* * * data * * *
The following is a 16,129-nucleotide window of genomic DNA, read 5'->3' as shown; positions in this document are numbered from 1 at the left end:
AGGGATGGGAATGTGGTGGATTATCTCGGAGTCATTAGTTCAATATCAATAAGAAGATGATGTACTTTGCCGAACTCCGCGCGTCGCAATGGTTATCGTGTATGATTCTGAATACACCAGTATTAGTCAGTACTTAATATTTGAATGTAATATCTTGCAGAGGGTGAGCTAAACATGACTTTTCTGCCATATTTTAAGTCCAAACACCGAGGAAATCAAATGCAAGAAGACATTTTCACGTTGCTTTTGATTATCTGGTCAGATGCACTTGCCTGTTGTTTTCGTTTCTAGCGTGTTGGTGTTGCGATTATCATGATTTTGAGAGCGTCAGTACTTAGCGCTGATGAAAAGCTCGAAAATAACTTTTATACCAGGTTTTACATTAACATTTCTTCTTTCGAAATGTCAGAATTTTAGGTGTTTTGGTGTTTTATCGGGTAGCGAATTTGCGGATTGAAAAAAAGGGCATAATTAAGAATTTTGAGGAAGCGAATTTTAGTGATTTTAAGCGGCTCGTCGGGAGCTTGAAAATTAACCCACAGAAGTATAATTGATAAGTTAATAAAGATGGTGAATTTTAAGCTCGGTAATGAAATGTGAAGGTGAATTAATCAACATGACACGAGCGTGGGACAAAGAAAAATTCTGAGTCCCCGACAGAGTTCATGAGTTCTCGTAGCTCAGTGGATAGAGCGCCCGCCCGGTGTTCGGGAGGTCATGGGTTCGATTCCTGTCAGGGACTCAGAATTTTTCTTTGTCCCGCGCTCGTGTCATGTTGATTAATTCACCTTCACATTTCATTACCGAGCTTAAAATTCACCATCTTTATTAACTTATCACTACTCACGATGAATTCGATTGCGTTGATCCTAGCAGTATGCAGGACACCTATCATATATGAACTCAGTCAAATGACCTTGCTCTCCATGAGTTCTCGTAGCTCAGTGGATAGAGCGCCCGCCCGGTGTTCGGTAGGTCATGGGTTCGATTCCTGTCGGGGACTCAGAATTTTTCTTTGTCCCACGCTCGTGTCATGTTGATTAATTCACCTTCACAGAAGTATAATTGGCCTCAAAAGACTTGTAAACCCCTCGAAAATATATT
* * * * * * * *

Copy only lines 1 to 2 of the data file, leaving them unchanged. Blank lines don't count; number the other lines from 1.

The following is a 16,129-nucleotide window of genomic DNA, read 5'->3' as shown; positions in this document are numbered from 1 at the left end:
AGGGATGGGAATGTGGTGGATTATCTCGGAGTCATTAGTTCAATATCAATAAGAAGATGATGTACTTTGCCGAACTCCGCGCGTCGCAATGGTTATCGTGTATGATTCTGAATACACCAGTATTAGTCAGTACTTAATATTTGAATGTAATATCTTGCAGAGGGTGAGCTAAACATGACTTTTCTGCCATATTTTAAGTCCAAACACCGAGGAAATCAAATGCAAGAAGACATTTTCACGTTGCTTTTGATTATCTGGTCAGATGCACTTGCCTGTTGTTTTCGTTTCTAGCGTGTTGGTGTTGCGATTATCATGATTTTGAGAGCGTCAGTACTTAGCGCTGATGAAAAGCTCGAAAATAACTTTTATACCAGGTTTTACATTAACATTTCTTCTTTCGAAATGTCAGAATTTTAGGTGTTTTGGTGTTTTATCGGGTAGCGAATTTGCGGATTGAAAAAAAGGGCATAATTAAGAATTTTGAGGAAGCGAATTTTAGTGATTTTAAGCGGCTCGTCGGGAGCTTGAAAATTAACCCACAGAAGTATAATTGATAAGTTAATAAAGATGGTGAATTTTAAGCTCGGTAATGAAATGTGAAGGTGAATTAATCAACATGACACGAGCGTGGGACAAAGAAAAATTCTGAGTCCCCGACAGAGTTCATGAGTTCTCGTAGCTCAGTGGATAGAGCGCCCGCCCGGTGTTCGGGAGGTCATGGGTTCGATTCCTGTCAGGGACTCAGAATTTTTCTTTGTCCCGCGCTCGTGTCATGTTGATTAATTCACCTTCACATTTCATTACCGAGCTTAAAATTCACCATCTTTATTAACTTATCACTACTCACGATGAATTCGATTGCGTTGATCCTAGCAGTATGCAGGACACCTATCATATATGAACTCAGTCAAATGACCTTGCTCTCCATGAGTTCTCGTAGCTCAGTGGATAGAGCGCCCGCCCGGTGTTCGGTAGGTCATGGGTTCGATTCCTGTCGGGGACTCAGAATTTTTCTTTGTCCCACGCTCGTGTCATGTTGATTAATTCACCTTCACAGAAGTATAATTGGCCTCAAAAGACTTGTAAACCCCTCGAAAATATATT